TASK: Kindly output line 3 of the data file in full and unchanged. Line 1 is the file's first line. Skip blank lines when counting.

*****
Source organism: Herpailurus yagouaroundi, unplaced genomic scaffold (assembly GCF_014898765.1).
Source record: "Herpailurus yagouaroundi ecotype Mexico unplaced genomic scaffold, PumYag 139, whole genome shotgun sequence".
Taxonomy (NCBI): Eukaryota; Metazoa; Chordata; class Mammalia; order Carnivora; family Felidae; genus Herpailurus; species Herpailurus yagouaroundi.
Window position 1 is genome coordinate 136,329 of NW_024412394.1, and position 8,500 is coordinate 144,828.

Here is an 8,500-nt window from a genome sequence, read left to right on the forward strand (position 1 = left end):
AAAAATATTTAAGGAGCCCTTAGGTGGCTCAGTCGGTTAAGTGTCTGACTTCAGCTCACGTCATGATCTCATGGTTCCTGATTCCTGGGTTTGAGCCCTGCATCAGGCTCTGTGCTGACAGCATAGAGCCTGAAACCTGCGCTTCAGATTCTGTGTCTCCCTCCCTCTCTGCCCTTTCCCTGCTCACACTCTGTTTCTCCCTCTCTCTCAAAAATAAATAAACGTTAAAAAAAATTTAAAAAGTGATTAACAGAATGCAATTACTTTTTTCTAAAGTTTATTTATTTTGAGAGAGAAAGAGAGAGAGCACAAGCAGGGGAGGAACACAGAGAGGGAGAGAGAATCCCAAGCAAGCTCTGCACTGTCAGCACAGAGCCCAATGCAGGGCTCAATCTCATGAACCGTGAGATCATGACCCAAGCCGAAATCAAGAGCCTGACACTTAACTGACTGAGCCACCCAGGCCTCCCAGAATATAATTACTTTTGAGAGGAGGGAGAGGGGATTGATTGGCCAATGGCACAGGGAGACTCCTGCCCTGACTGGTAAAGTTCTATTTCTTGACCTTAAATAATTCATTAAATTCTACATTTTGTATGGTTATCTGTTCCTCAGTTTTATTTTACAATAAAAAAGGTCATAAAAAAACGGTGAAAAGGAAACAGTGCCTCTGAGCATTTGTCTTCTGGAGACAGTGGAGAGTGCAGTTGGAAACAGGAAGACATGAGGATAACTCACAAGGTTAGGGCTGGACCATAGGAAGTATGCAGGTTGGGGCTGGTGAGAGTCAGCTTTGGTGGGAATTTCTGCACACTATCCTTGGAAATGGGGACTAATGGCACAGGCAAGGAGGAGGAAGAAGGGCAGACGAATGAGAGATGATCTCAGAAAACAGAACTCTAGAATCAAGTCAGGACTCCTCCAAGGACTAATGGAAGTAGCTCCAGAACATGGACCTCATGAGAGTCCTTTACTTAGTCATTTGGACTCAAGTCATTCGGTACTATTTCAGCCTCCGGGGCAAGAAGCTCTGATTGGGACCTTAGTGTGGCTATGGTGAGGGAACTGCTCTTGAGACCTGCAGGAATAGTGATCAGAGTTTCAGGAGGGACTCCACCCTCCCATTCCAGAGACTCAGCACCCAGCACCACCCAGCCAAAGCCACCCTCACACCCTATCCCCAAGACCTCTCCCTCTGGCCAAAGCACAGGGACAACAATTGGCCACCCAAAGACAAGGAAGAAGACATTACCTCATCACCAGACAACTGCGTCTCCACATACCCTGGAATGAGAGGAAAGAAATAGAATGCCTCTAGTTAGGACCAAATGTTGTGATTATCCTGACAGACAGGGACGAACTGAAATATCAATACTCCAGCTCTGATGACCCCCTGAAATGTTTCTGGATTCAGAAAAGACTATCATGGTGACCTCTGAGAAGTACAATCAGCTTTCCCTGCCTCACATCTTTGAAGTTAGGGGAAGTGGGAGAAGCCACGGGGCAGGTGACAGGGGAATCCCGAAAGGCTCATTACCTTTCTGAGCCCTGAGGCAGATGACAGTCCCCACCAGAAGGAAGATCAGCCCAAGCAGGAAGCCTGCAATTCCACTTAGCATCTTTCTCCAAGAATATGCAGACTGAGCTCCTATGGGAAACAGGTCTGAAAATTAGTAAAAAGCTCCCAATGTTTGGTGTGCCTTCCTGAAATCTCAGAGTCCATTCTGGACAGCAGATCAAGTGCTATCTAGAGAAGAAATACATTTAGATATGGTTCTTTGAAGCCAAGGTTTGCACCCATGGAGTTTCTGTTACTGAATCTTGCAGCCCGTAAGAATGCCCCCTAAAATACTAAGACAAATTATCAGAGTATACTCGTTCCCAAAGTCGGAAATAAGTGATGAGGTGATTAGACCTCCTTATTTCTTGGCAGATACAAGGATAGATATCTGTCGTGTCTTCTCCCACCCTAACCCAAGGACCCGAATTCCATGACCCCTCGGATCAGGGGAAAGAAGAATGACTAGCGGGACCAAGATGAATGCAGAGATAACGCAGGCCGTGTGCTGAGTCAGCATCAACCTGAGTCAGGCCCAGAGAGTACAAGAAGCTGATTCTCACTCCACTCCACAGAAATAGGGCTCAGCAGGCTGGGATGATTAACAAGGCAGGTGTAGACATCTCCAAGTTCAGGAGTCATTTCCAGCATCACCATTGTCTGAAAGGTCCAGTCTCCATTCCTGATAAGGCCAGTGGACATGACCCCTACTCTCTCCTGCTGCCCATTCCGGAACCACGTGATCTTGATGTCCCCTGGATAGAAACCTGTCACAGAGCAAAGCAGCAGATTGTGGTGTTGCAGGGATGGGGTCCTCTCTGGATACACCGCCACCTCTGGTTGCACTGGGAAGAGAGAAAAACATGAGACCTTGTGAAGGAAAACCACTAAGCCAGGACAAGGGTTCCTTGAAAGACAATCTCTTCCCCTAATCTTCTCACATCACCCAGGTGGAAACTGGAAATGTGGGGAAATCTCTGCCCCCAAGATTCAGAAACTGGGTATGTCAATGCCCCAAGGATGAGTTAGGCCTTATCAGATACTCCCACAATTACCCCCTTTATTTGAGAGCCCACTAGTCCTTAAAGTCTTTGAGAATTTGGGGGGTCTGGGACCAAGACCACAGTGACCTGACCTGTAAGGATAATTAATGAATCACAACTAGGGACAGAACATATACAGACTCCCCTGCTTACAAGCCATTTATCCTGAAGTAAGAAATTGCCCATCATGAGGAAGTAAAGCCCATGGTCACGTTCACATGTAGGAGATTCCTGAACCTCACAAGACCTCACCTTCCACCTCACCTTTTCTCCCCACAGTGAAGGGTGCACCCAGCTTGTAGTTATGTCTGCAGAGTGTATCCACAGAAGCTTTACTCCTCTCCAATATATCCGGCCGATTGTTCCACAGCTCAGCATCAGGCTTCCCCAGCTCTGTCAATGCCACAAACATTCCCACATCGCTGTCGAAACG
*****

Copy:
Taxonomy (NCBI): Eukaryota; Metazoa; Chordata; class Mammalia; order Carnivora; family Felidae; genus Herpailurus; species Herpailurus yagouaroundi.